, coauthored with Claudio Minca, in Annals of the AAG 103(3).
And in times of Bowman redux, we should reread the late Neil Smith’s
outstanding biography of Isaiah Bowman, American Empire
[C]iting the ‘growing influence of geography among military men,’
[Bowman] even urged the War Department [today’s Department of Defense]
to send some officers to the AGS [sponsor of today’s Bowman
expeditions] to advance their studies in ‘the field of geography as
applied to military operations’. He hedged about whether Latin American governments should be informed. What became of these plans tendering geography for the purpose of government spying is not clear.
There have always been social scientists who have collaborated with
government intelligence organizations, and from the time of the Roman
geographer Strabo to the current CIA [headed by Petraeus], geography as
a scholarly pursuit has traditionally operated as a handmaiden to the
But the great majority of scholars have traditionally frowned on
collusion with military intelligence operations, and scholarly
associations often carry explicit prohibitions against spying.
[…] What is remarkable about Bowman’s injudicious peddling of
geography and the services of the AGS is the lack of any sense that his
eager cooperation with Military Intelligence, the government’s premier
spy agency of this period, in any way compromises his scientific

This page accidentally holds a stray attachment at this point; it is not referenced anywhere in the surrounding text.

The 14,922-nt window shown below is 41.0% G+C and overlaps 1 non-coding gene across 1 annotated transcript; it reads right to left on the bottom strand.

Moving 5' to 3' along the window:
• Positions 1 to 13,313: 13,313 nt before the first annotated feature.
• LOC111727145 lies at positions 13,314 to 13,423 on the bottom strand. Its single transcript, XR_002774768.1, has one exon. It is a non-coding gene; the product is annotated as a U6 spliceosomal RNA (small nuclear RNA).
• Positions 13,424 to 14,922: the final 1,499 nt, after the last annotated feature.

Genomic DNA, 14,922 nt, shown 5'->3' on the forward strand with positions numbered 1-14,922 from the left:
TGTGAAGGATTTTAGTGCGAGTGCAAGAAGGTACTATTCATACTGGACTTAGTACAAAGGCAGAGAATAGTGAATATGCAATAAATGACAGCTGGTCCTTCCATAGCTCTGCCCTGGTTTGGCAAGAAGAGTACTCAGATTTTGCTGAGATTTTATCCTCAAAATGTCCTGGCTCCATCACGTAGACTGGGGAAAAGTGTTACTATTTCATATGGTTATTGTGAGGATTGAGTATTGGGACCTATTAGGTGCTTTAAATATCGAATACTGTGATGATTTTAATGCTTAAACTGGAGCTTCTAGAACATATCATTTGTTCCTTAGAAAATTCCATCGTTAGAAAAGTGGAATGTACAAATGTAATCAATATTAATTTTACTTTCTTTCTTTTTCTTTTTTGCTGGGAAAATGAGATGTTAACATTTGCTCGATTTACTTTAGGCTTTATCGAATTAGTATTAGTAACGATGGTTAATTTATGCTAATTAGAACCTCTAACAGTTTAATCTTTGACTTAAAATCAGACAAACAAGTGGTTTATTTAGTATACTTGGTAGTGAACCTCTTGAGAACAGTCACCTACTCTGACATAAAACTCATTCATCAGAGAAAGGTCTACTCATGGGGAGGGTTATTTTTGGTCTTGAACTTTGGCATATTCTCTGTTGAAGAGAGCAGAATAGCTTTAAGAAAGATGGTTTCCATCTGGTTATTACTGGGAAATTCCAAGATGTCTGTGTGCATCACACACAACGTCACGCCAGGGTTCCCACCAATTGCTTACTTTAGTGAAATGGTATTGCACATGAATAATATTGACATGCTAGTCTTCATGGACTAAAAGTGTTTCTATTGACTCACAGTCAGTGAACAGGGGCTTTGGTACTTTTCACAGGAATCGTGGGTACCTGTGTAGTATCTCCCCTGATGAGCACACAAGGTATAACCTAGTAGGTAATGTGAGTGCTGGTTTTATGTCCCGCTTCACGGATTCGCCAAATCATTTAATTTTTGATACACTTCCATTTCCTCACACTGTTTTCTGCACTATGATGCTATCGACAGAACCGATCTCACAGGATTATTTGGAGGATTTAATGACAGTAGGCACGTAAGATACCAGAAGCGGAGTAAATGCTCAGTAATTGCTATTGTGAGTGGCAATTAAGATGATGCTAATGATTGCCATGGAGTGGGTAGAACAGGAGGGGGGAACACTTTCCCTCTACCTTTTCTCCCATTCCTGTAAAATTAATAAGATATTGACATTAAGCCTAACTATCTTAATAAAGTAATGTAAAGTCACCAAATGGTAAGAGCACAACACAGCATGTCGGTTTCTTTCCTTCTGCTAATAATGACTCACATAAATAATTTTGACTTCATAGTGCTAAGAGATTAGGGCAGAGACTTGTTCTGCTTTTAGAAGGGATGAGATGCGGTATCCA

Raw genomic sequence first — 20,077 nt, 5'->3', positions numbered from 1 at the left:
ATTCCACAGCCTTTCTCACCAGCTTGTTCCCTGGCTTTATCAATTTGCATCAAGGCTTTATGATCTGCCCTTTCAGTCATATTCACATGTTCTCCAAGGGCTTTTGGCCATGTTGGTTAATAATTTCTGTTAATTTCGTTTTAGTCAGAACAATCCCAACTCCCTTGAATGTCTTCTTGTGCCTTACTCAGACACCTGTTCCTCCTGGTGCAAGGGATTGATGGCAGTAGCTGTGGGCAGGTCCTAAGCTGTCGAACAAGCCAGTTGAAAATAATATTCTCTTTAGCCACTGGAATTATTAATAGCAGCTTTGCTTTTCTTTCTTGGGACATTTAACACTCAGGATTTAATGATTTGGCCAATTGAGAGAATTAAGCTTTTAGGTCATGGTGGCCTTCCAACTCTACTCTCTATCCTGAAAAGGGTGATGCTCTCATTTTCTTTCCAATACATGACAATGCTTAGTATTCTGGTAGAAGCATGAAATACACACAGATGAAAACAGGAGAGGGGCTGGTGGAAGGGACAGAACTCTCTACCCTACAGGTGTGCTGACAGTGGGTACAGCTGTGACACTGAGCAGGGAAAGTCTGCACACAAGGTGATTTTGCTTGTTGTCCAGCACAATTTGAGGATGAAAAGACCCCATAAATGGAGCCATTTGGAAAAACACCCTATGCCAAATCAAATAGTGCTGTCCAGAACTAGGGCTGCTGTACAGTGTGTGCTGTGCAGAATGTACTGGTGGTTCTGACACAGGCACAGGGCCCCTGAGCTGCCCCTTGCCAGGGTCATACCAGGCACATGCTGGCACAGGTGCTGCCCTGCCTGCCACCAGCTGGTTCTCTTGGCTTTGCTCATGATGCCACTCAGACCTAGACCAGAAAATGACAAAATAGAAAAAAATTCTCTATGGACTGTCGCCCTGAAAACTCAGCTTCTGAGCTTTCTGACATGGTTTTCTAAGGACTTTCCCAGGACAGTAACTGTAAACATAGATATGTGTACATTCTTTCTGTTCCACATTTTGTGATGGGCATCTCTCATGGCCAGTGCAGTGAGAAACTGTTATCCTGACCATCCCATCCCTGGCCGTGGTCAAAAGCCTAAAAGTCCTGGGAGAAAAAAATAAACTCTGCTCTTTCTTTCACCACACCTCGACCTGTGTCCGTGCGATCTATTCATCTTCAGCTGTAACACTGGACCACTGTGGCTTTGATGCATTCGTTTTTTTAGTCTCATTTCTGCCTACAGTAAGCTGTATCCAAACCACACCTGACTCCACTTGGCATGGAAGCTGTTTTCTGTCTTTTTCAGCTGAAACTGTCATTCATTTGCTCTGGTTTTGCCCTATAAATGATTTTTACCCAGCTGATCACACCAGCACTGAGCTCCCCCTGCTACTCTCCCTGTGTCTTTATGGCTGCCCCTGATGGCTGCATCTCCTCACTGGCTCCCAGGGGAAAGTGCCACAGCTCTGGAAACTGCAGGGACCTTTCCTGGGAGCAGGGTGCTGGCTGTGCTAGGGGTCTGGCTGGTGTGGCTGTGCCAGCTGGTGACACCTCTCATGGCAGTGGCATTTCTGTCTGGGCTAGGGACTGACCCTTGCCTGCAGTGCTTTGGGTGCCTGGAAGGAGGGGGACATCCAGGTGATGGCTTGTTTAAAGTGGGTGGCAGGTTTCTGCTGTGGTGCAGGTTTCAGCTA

integrity or endangers scientists (pp. 89-90).
The Bowman Expeditions represent only one side-project for the US state/military and a small one at that.
Thanks to Edward Snowden, the NSA’s spying
has been exposed and we’ve learned how hundreds of thousands of people in the US have been subject to government surveillance .
The situation is much worse when we consider US state surveillance of the rest of the world.
The task of systematically collecting geospatial data and conducting
routine surveillance around the world for the US state/military falls
to the National Geospatial-Intelligence Agency (NGA
), an organization that has not received the scrutiny given to the NSA.
(On the NSA revelations and the NGA, see Jeremy Crampton’s excellent essay
at the Society and Space website.
No less worrying are the myriad military programs to improve how the
US armed forces – particularly the Army – ‘uses’ human geography as a
As I have discussed elsewhere
these are geographical projects of much greater significance than the
Bowman expeditions and led by people who are more dangerous than
We are witnessing an unprecedented attempt by one state to collect
data – much of it geocoded – from multiple sources (data mining,
satellites, outright spying, and much more), reaching into the most
intimate spaces of our lives and saturating our very means of